Do you have yellowing teeth? This oral issue may have nothing to do with coffee, tea, and red wine residue. Enamel erosion is a common cause of yellowish teeth — and often requires a different type of treatment than simple stains would. Before you rush to whiten, take a look at the do’s and don’ts of enamel wear care.

Do Visit the Dentist

Enamel erosion is not a self-diagnosable dental issue. The primary signs include discoloration, chips, cups (indentations or grooves on the tooth’s surface), and increased sensitivity. If you have any of these symptoms, contact your dentist for an appointment. The dentist will examine your teeth and diagnose the cause of the yellowing and other symptoms.

Along with an exam and diagnosis, the dentist will recommend a treatment for the erosion. The specific option the dentist chooses depends on the extent of the erosion, the health of the existing enamel, and the affected areas of your mouth.

Don’t Whiten at Home

While at-home whitening kits and pasts are effective ways to brighten your smile, these over the counter options won’t treat or prevent enamel erosion. Even though your teeth may look yellow, erosion isn’t a stain or discoloration on the surface. Instead, it’s the irreversible loss of the hard layer (enamel) of the tooth.

Dental enamel covers the softer yellowish dentin layer. As the enamel wears away it will expose the dentin underneath. This leads to sensitivity and a yellow appearance. An at-home whitening product won’t repair the enamel or cover the dentin.

Do Try Prevention Strategies

You can’t cure or reverse enamel erosion. But you can prevent future losses. While this won’t turn the yellow areas white, it can make it easier to treat existing erosion and stop the spread of enamel loss.

To prevent enamel erosion, you need to understand the cause. Food and beverage choice is one of the primary reasons for the development of this oral issue. Highly acidic foods and drinks such as citrus fruits, citrus beverages (lemonade or orange juice), soda, or sour gummy candies. Repeated exposure to acidic foods causes mineral loss and wears away the surface enamel.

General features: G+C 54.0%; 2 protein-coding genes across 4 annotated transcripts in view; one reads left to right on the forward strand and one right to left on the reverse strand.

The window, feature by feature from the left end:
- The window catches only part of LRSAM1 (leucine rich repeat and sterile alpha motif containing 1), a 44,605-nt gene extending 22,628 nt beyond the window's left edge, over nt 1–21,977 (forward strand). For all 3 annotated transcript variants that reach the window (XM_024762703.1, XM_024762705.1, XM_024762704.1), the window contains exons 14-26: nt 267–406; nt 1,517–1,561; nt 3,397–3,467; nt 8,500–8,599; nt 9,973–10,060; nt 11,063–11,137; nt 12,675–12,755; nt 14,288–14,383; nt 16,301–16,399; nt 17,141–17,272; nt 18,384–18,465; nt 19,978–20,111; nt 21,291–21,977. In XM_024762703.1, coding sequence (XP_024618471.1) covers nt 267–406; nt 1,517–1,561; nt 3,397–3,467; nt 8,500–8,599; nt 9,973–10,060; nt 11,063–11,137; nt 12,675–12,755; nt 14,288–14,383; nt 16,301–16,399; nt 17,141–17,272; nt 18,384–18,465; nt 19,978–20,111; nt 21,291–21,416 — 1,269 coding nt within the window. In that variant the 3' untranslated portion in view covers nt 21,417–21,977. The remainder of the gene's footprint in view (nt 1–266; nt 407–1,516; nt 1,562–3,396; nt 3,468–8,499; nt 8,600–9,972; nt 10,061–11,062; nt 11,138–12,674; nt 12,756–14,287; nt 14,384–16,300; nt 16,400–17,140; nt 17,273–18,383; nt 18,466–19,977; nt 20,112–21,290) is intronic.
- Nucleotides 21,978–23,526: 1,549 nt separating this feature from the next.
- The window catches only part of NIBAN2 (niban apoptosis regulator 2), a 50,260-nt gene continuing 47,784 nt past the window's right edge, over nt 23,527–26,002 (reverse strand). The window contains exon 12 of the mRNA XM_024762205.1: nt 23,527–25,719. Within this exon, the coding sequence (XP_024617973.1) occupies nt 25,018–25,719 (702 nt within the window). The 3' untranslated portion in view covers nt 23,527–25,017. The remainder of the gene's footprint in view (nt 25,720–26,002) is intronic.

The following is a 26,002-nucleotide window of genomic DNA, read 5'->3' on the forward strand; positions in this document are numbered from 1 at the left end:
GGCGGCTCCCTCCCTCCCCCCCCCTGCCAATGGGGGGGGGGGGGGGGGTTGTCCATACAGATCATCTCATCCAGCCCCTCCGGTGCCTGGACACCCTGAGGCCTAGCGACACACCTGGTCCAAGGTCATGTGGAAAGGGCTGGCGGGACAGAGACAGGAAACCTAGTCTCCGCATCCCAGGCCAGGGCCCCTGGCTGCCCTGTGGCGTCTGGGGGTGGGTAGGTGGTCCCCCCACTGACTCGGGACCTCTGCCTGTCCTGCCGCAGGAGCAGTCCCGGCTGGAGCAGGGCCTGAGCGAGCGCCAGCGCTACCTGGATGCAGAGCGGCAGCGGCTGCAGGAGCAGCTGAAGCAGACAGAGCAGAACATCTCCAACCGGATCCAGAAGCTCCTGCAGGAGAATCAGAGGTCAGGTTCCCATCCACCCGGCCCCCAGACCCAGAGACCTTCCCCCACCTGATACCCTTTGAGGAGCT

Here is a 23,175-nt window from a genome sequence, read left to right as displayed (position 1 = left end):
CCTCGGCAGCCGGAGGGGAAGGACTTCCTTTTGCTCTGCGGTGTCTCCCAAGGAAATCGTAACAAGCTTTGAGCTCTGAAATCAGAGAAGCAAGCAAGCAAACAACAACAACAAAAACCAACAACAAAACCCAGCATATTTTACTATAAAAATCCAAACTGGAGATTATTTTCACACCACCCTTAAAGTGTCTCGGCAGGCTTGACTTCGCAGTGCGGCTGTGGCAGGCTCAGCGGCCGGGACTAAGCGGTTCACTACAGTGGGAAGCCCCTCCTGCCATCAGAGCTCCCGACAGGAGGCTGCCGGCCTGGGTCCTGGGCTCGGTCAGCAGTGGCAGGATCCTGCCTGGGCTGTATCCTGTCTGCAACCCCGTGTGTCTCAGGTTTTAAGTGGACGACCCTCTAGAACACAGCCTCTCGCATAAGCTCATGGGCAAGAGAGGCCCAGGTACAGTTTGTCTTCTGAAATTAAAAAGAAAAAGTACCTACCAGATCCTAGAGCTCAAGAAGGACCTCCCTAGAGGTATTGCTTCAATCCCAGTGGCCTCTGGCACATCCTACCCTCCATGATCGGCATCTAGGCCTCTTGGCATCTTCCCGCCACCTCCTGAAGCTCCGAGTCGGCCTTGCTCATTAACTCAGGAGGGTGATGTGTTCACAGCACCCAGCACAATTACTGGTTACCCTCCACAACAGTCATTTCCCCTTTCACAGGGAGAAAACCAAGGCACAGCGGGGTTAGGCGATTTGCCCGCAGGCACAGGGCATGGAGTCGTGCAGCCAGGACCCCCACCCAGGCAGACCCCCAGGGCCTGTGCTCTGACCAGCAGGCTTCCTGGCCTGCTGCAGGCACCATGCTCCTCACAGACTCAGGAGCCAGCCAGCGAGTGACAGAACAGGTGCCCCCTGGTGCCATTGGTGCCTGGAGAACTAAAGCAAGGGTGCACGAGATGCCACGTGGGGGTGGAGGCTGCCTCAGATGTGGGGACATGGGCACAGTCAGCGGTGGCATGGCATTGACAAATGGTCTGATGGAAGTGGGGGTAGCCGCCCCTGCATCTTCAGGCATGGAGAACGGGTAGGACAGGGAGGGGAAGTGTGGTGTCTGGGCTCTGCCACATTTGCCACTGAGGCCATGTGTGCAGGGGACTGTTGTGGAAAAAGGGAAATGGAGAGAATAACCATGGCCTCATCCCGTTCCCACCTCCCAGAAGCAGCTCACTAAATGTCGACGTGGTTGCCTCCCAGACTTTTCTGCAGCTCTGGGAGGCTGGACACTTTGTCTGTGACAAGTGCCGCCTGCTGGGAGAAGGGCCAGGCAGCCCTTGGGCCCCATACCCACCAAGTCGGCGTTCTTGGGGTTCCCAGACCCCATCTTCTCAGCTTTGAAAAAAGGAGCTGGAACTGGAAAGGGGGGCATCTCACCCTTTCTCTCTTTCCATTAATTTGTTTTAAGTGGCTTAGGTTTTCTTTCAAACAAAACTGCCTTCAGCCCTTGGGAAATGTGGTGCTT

Other causes of enamel erosion include decreased saliva production or dry mouth, gastroesophageal reflux (GERD), chronic alcoholism, and bulimia. Some pregnant women may also experience this not-so-pleasant side effect. According to the American Dental Association (ADA), pregnancy-related intra-abdominal pressure can increase the risks of acid reflux. Stomach acids, like acidic foods, can wear away enamel.

Prevention strategies for enamel erosion include lifestyle changes, dental care modifications, and, when necessary, medical treatments. Start with a reduction of acidic foods or beverages. Instead of soda, sports drinks, and lemonade, switch to plain tap water. If dry mouth is the problem, talk to the dentist about moisturizing mouthwash or other oral care products.

Acidic stomach issues (such as GERD) may require medical treatment. Discuss these types of problems with your doctor. You may need an over the counter or prescription medication. Like GERD, bulimia-related erosion is the result of stomach acid dental damage. Bulimia, as an eating disorder, requires immediate professional attention and treatment.

Don’t Skip an Aesthetic Fix

Even though you can’t reverse enamel erosion and shouldn’t whiten at home to reduce yellowing, you can still change the look of your smile. The dentist can bond a tooth-colored material to the damaged area to create a smooth, pearly white finish. Serious or severe cases of enamel erosion may require a dental veneer or a crown.

Not only can these in-office fixes change the look of your smile, but also bonding, veneers, and crowns can protect your teeth and reduce the risks of erosion-related decay.

Do you need a dental veneer or crown to repair enamel damage? Contact Accent Dental for more information.